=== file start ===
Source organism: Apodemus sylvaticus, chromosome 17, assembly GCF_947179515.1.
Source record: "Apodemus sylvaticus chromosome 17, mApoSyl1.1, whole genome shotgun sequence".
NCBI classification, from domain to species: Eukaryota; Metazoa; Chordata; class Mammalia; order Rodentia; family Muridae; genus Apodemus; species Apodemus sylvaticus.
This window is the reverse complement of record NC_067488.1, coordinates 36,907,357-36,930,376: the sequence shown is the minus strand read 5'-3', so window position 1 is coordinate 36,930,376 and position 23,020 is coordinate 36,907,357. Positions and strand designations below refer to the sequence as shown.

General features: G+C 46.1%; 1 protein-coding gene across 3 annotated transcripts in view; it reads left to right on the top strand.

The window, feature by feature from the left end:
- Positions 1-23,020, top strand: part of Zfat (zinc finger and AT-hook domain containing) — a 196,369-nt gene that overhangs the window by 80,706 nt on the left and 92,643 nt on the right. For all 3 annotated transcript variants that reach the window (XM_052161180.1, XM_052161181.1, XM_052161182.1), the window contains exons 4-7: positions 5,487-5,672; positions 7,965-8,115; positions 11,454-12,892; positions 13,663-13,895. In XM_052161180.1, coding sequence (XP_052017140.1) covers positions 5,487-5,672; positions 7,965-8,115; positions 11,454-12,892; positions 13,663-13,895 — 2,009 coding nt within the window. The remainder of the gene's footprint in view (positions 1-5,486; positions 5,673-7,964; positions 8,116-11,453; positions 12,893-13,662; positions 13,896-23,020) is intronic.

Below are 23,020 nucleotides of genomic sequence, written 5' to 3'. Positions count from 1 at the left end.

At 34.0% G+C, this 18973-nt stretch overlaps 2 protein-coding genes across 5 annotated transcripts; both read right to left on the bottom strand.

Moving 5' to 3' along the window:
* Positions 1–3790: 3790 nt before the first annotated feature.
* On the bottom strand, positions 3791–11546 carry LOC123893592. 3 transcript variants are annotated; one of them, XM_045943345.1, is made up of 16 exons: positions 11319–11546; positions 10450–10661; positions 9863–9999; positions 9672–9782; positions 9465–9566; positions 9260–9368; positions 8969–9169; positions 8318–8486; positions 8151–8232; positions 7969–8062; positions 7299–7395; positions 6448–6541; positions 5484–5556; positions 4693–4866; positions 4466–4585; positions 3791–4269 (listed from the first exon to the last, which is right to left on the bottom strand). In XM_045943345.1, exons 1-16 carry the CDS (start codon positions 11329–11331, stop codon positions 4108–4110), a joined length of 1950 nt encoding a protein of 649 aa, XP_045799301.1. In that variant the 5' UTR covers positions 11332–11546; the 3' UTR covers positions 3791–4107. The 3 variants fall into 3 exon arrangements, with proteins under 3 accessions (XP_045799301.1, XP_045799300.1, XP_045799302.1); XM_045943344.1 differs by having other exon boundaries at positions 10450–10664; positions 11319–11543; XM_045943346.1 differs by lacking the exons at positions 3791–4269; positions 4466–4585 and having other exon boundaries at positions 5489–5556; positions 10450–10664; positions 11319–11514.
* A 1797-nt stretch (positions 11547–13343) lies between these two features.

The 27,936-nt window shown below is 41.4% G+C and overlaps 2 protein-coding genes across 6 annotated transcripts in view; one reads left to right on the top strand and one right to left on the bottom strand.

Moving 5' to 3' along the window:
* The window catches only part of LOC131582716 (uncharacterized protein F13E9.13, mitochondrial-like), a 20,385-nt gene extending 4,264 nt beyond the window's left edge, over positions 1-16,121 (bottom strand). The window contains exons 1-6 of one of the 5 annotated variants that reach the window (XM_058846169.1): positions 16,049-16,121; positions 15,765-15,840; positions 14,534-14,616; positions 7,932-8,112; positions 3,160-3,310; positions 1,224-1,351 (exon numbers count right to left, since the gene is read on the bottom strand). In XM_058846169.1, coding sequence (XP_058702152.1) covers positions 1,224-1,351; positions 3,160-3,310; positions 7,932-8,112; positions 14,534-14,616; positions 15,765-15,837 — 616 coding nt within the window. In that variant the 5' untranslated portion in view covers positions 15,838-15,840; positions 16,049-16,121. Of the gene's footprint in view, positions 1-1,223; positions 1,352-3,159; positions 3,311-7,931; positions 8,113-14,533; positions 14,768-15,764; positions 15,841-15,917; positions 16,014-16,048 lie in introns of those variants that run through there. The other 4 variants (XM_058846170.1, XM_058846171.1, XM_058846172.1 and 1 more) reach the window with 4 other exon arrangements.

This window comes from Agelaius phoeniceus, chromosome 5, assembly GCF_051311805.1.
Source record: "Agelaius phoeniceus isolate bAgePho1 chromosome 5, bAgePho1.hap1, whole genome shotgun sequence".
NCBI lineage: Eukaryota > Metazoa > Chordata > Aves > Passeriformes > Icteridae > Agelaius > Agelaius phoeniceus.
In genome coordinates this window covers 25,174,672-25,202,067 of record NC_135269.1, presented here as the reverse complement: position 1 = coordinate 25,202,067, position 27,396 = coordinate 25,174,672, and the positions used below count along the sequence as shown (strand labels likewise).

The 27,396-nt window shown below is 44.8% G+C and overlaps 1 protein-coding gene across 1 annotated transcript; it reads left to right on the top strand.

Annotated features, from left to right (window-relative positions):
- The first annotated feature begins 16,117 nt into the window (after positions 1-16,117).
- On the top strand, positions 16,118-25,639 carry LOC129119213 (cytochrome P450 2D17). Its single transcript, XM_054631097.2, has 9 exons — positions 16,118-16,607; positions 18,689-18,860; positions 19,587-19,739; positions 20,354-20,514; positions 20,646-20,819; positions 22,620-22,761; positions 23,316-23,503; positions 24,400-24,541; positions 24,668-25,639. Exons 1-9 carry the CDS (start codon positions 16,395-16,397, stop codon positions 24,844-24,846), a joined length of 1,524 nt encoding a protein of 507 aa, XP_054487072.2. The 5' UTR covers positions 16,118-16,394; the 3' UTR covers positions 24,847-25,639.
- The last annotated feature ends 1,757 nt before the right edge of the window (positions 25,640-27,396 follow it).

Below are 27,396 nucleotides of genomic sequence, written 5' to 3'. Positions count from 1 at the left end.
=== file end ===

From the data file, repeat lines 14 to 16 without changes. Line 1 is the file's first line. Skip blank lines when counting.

The 27,936-nt window shown below is 41.4% G+C and overlaps 2 protein-coding genes across 6 annotated transcripts in view; one reads left to right on the top strand and one right to left on the bottom strand.

Moving 5' to 3' along the window:
* The window catches only part of LOC131582716 (uncharacterized protein F13E9.13, mitochondrial-like), a 20,385-nt gene extending 4,264 nt beyond the window's left edge, over positions 1-16,121 (bottom strand). The window contains exons 1-6 of one of the 5 annotated variants that reach the window (XM_058846169.1): positions 16,049-16,121; positions 15,765-15,840; positions 14,534-14,616; positions 7,932-8,112; positions 3,160-3,310; positions 1,224-1,351 (exon numbers count right to left, since the gene is read on the bottom strand). In XM_058846169.1, coding sequence (XP_058702152.1) covers positions 1,224-1,351; positions 3,160-3,310; positions 7,932-8,112; positions 14,534-14,616; positions 15,765-15,837 — 616 coding nt within the window. In that variant the 5' untranslated portion in view covers positions 15,838-15,840; positions 16,049-16,121. Of the gene's footprint in view, positions 1-1,223; positions 1,352-3,159; positions 3,311-7,931; positions 8,113-14,533; positions 14,768-15,764; positions 15,841-15,917; positions 16,014-16,048 lie in introns of those variants that run through there. The other 4 variants (XM_058846170.1, XM_058846171.1, XM_058846172.1 and 1 more) reach the window with 4 other exon arrangements.